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Dr Grant Webber

Senior Lecturer

School of Engineering (Chemical Engineering)

Career Summary

Biography

Although only a junior academic, I have made significant contributions to the fields of polymeric surface coatings and atomic force microscope (AFM) colloid probe force measurements, as evidenced by my solid record of publishing in international journals of high impact factor. I pioneered the use of AFM to image in-situ the development of films of polymer micelles adsorbed from aqueous solution onto solid substrates. I was the lead author of the first report to observe in-situ morphological changes in an adsorbed film of copolymer micelles in response to a change in aqueous solution pH. A subsequent article, again as lead author, was the first-ever report of reversible stimulus-responsive behaviour of micellar thin-films where the behaviour was in reaction to a simple aqueous solution based trigger. The novelty of this work in the context of coatings for controlled surface interactions cannot be underestimated.

My research methodolgy for understanding the properties of polymer adsorption is the combined application of a number of specialised scientific methods, such as atomic force microscopy, quartz crystal microbalance, electrophoretic mobility, contact angle and surface tension, and dynamic and static light scattering. This holistic approach has extracted significant new knowledge on the fundamental processes of polymer adsorption, and has enabled rigourous investigation of the link between microscopic changes in the morphology of polymer films and macroscopic properties such as wettability. I have recently started investigating ionic liquids. Ionic liquids are composed entirely of ions, and yet are liquid at room temperature, offering intriguing properties such as a wide solubility window and a high degree of molecular ordering when confined at a solid interface. Along with Dr Rob Atkin, for the Chemistry department at the University of Newcastle, we are investigating the properties of colloidal dispersions is ionic liquids, and probing important frictional and hydrodynamic forces. Previous work at the University of Melbourne focused on the use of atomic force microscopy to measure the interactions between deformable interfaces. Here I overcame the extreme technical difficulties of using an oil drop as a colloid probe, demonstrating my skills as an experimentalist.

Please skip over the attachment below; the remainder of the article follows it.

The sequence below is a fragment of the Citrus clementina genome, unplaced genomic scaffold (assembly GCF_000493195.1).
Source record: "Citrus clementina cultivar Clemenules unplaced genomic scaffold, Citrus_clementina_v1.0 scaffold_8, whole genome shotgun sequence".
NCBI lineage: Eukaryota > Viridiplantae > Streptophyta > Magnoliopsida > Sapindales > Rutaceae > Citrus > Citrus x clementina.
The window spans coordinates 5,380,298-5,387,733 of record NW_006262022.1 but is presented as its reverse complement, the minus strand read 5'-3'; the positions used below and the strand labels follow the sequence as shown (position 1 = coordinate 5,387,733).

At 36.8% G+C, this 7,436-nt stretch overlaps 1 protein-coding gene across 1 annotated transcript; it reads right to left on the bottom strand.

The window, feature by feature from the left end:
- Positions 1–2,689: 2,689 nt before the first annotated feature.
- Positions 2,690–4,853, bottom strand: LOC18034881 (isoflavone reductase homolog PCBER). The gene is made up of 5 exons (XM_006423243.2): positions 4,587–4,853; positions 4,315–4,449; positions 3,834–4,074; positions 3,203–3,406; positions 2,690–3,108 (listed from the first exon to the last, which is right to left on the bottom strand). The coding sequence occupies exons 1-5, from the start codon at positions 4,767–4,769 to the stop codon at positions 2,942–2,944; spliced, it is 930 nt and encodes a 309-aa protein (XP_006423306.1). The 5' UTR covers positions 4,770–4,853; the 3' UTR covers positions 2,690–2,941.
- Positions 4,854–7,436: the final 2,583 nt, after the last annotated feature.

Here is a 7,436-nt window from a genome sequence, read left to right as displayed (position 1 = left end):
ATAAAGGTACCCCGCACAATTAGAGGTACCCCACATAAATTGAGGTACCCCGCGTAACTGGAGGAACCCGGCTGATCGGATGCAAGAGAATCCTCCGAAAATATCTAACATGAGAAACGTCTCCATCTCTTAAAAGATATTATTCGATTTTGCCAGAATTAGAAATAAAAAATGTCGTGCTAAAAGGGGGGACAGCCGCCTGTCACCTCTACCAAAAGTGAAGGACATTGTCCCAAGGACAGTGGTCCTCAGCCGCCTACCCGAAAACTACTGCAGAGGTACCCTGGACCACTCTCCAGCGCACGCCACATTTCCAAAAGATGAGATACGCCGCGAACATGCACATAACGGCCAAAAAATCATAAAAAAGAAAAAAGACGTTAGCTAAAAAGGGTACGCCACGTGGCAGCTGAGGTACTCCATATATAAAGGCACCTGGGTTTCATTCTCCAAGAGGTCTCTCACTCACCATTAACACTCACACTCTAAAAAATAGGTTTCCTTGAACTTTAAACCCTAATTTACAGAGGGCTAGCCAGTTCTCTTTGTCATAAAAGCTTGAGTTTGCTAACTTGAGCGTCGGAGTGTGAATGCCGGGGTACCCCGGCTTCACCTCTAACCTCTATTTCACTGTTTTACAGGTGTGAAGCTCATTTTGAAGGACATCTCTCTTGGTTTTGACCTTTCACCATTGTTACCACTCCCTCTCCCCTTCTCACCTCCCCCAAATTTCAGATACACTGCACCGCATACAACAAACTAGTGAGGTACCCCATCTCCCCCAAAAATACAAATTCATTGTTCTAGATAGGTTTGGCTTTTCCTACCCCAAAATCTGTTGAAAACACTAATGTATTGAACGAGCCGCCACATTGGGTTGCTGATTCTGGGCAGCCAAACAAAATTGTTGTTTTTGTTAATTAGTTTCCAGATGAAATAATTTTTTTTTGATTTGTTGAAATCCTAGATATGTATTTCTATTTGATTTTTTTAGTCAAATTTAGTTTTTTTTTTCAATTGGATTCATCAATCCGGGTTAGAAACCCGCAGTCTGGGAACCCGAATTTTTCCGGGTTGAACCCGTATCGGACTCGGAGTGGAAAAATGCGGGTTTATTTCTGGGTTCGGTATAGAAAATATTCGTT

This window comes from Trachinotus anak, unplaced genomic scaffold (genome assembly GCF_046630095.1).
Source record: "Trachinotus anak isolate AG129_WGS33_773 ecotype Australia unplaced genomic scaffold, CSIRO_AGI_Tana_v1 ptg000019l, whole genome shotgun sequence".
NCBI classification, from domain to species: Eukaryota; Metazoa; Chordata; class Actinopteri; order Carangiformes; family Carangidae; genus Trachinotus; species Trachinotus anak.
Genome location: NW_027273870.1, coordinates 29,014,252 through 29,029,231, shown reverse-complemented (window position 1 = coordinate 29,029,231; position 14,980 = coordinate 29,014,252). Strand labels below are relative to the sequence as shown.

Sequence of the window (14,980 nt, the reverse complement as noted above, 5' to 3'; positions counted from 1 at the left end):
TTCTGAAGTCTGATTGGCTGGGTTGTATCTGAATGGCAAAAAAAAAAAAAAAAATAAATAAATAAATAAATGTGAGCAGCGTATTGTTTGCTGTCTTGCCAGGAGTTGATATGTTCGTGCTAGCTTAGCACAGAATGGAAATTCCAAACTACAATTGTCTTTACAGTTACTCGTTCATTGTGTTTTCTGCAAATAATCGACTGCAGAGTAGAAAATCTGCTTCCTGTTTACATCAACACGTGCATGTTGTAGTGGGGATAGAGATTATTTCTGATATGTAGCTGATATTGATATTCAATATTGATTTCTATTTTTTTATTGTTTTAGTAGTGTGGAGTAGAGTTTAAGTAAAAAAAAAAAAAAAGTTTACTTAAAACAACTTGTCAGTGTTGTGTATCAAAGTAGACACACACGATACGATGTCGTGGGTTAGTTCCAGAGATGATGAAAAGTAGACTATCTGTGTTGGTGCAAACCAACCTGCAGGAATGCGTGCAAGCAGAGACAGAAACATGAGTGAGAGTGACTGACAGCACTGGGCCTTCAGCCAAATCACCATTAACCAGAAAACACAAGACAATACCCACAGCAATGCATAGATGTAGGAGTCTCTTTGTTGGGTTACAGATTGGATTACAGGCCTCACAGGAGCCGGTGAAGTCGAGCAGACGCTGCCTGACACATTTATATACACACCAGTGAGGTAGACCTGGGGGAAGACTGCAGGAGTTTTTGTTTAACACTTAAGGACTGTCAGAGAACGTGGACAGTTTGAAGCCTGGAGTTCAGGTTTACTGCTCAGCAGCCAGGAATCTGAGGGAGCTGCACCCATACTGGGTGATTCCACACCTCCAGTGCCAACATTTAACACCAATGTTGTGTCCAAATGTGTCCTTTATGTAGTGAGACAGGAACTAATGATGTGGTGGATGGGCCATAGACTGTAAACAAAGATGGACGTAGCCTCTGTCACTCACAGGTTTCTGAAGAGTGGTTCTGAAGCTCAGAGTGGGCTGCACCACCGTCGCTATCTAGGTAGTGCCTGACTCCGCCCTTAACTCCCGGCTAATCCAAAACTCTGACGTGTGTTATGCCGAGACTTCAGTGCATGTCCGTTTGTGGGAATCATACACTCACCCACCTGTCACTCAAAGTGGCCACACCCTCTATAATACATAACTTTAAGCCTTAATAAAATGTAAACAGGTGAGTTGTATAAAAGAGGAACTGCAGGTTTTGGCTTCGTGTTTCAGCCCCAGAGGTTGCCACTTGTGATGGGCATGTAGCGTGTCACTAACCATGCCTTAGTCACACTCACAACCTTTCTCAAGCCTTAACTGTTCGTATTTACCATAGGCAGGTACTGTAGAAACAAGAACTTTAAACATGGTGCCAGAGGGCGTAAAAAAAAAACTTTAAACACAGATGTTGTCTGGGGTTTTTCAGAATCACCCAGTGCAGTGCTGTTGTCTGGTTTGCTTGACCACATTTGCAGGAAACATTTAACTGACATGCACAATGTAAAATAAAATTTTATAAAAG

I am skilled in atomic force microscopy, both imaging and colloidal probe force measurements, quartz crystal microbalance, dynamic light scattering, and electrophoretic mobility and rheological measurements. My current H-Index is 8, I have over 230 citations, and I have three articles with 40 or more citations (ISI Web of Science, February 2010). Below is a shortlist of some of my most important publications: 1. Webber, Grant B., Wanless, Erica J., Armes, Steven P., Baines, Fiona L., Biggs, Simon, Adsorption of Amphiphilic Diblock Copolymer Micelles at the Mica/Solution Interface. Langmuir, 17, 5551-5561 (2001) 2. Webber, Grant B., Wanless, Erica J., Bütün, Vural, Armes, Steven P., Biggs, Simon, Self-Organized Monolayer Films of Stimulus-Responsive Micelles. Nano Letters, 2, 1307-1313 (2002) 3. Webber, Grant B., Wanless, Erica J., Armes, Steven P., Tang, Yiqing, Li, Yuting, Biggs, Simon, Nano-anemones: Stimulus-responsive copolymer-micelle surfaces. Advanced Materials, 16, 1794-1798 (2004) 4. Webber, Grant B., Manica, Rogerio, Edwards, Scott A., Carnie, Steven L., Stevens, Geoffrey W., Grieser, Franz, Dagastine, Raymond R., Chan, Derek Y. C., Dynamic Forces between a Moving Particle and a Deformable Drop. Journal of Physical Chemistry C, 112, 567-574 (2008) 5. Smith, Jacob A., Werzer, Oliver, Webber, Grant B., Warr, Gregory G. and Atkin, Rob, Surprising particle stability and rapid sedimentation rates in an ionic liquid. Journal of Physical Chemistry Letters, 1, 64-68 (2010)

Research Expertise
My research uses engineered surfaces and interfaces to control material properties. By combining the disciplines of chemical engineering and physical chemistry my research aims to solve real-world problems through the application of fundamental science. I have an extensive track record in the production and characterisation of stimulus-responsive polymer thin-film coatings. These coatings change their structure at a molecular level in response to external stimuli such as solution pH, temperature or salt concentration. The nanoscale switches in morphology impact macroscale behaviour, such as contact angle and wettability. Recent research has investigated the production of stimulus-responsive polymer coatings via a process known as surface initiated polymerisation. This process is water-based, has low energy requirements, and offers enhanced control of the three-dimensional structure of the coating. In this way we are able to better engineer a surface or interface to meet a specific end-use application, such as a temperature dependent rheology modifier. Another are of research is examining the effect of mixed stabilisers on the stability and rheology of emulsions, in particular highly-concentrated emulsions. Here, a combination of surfactant and particles are used to stabilise the oil-water interface. We are using dynamic and equilibrium surface tension measurements to characterise structure of the interface and relating this to emulsion stability during shear. I have recently started working in an exciting emerging field; ionic liquids. Ionic liquids have quite unusual physical and chemical properties, and are seen by many as ideal designer solvents for a range of industrial applications. My research is investigating the properties of dispersions of microscale solid particles in ionic liquids; a proposed application of ionic liquids is as solvents for catalytic reactions. We have discovered some unusual behaviour, such as high stability in conjunction with rapid settling, and are using a combination of friction, hydrodynamic and rheological measurements to further understand these remarkable class of materials. My research spans a wide range of length scales, from the nano- to micro- and up to the macroscale. As such I use an array of instruments and techniques in the course of my research: - atomic force microscopy for imaging, including soft-contact imaging in fluids, and force work - quartz crystal microbalance and optical reflectometry techniques to quantify adsorption of material at solid interfaces - dynamic and static light scattering for measuring particle sizes - electrophoretic techniques to measure particle surface charge (zeta potential) - surface and interfacial tension - contact angle - rheology